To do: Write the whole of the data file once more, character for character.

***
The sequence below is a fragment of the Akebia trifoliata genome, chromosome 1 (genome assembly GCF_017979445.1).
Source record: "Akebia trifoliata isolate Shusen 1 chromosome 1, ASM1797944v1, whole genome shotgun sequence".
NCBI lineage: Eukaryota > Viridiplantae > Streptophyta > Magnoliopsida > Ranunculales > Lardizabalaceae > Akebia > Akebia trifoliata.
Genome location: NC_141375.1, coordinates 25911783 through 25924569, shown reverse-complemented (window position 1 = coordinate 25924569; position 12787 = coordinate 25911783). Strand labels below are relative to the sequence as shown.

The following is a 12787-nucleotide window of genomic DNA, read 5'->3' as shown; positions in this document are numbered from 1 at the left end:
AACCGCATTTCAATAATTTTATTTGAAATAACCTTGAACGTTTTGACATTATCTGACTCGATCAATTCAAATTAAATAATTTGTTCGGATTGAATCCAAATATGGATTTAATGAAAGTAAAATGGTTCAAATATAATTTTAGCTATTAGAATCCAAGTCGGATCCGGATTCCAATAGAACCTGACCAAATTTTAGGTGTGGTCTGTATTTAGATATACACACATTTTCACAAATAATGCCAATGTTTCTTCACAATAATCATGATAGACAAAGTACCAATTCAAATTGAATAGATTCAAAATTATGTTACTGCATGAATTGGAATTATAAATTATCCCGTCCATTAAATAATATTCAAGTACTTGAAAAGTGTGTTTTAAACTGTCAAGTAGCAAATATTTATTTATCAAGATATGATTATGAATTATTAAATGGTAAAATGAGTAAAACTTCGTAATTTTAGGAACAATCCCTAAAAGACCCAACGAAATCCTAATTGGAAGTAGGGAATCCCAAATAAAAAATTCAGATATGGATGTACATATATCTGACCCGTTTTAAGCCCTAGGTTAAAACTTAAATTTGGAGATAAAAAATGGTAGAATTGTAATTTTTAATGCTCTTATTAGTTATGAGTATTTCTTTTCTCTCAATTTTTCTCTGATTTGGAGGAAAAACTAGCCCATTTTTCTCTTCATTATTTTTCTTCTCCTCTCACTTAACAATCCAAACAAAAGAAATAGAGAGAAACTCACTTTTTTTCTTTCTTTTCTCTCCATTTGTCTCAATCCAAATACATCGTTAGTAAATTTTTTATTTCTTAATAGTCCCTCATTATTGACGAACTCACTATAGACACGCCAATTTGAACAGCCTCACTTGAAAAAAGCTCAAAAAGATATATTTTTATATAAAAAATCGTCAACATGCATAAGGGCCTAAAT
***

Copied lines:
The sequence below is a fragment of the Akebia trifoliata genome, chromosome 1 (genome assembly GCF_017979445.1).
Source record: "Akebia trifoliata isolate Shusen 1 chromosome 1, ASM1797944v1, whole genome shotgun sequence".
NCBI lineage: Eukaryota > Viridiplantae > Streptophyta > Magnoliopsida > Ranunculales > Lardizabalaceae > Akebia > Akebia trifoliata.
Genome location: NC_141375.1, coordinates 25911783 through 25924569, shown reverse-complemented (window position 1 = coordinate 25924569; position 12787 = coordinate 25911783). Strand labels below are relative to the sequence as shown.

The following is a 12787-nucleotide window of genomic DNA, read 5'->3' as shown; positions in this document are numbered from 1 at the left end:
AACCGCATTTCAATAATTTTATTTGAAATAACCTTGAACGTTTTGACATTATCTGACTCGATCAATTCAAATTAAATAATTTGTTCGGATTGAATCCAAATATGGATTTAATGAAAGTAAAATGGTTCAAATATAATTTTAGCTATTAGAATCCAAGTCGGATCCGGATTCCAATAGAACCTGACCAAATTTTAGGTGTGGTCTGTATTTAGATATACACACATTTTCACAAATAATGCCAATGTTTCTTCACAATAATCATGATAGACAAAGTACCAATTCAAATTGAATAGATTCAAAATTATGTTACTGCATGAATTGGAATTATAAATTATCCCGTCCATTAAATAATATTCAAGTACTTGAAAAGTGTGTTTTAAACTGTCAAGTAGCAAATATTTATTTATCAAGATATGATTATGAATTATTAAATGGTAAAATGAGTAAAACTTCGTAATTTTAGGAACAATCCCTAAAAGACCCAACGAAATCCTAATTGGAAGTAGGGAATCCCAAATAAAAAATTCAGATATGGATGTACATATATCTGACCCGTTTTAAGCCCTAGGTTAAAACTTAAATTTGGAGATAAAAAATGGTAGAATTGTAATTTTTAATGCTCTTATTAGTTATGAGTATTTCTTTTCTCTCAATTTTTCTCTGATTTGGAGGAAAAACTAGCCCATTTTTCTCTTCATTATTTTTCTTCTCCTCTCACTTAACAATCCAAACAAAAGAAATAGAGAGAAACTCACTTTTTTTCTTTCTTTTCTCTCCATTTGTCTCAATCCAAATACATCGTTAGTAAATTTTTTATTTCTTAATAGTCCCTCATTATTGACGAACTCACTATAGACACGCCAATTTGAACAGCCTCACTTGAAAAAAGCTCAAAAAGATATATTTTTATATAAAAAATCGTCAACATGCATAAGGGCCTAAAT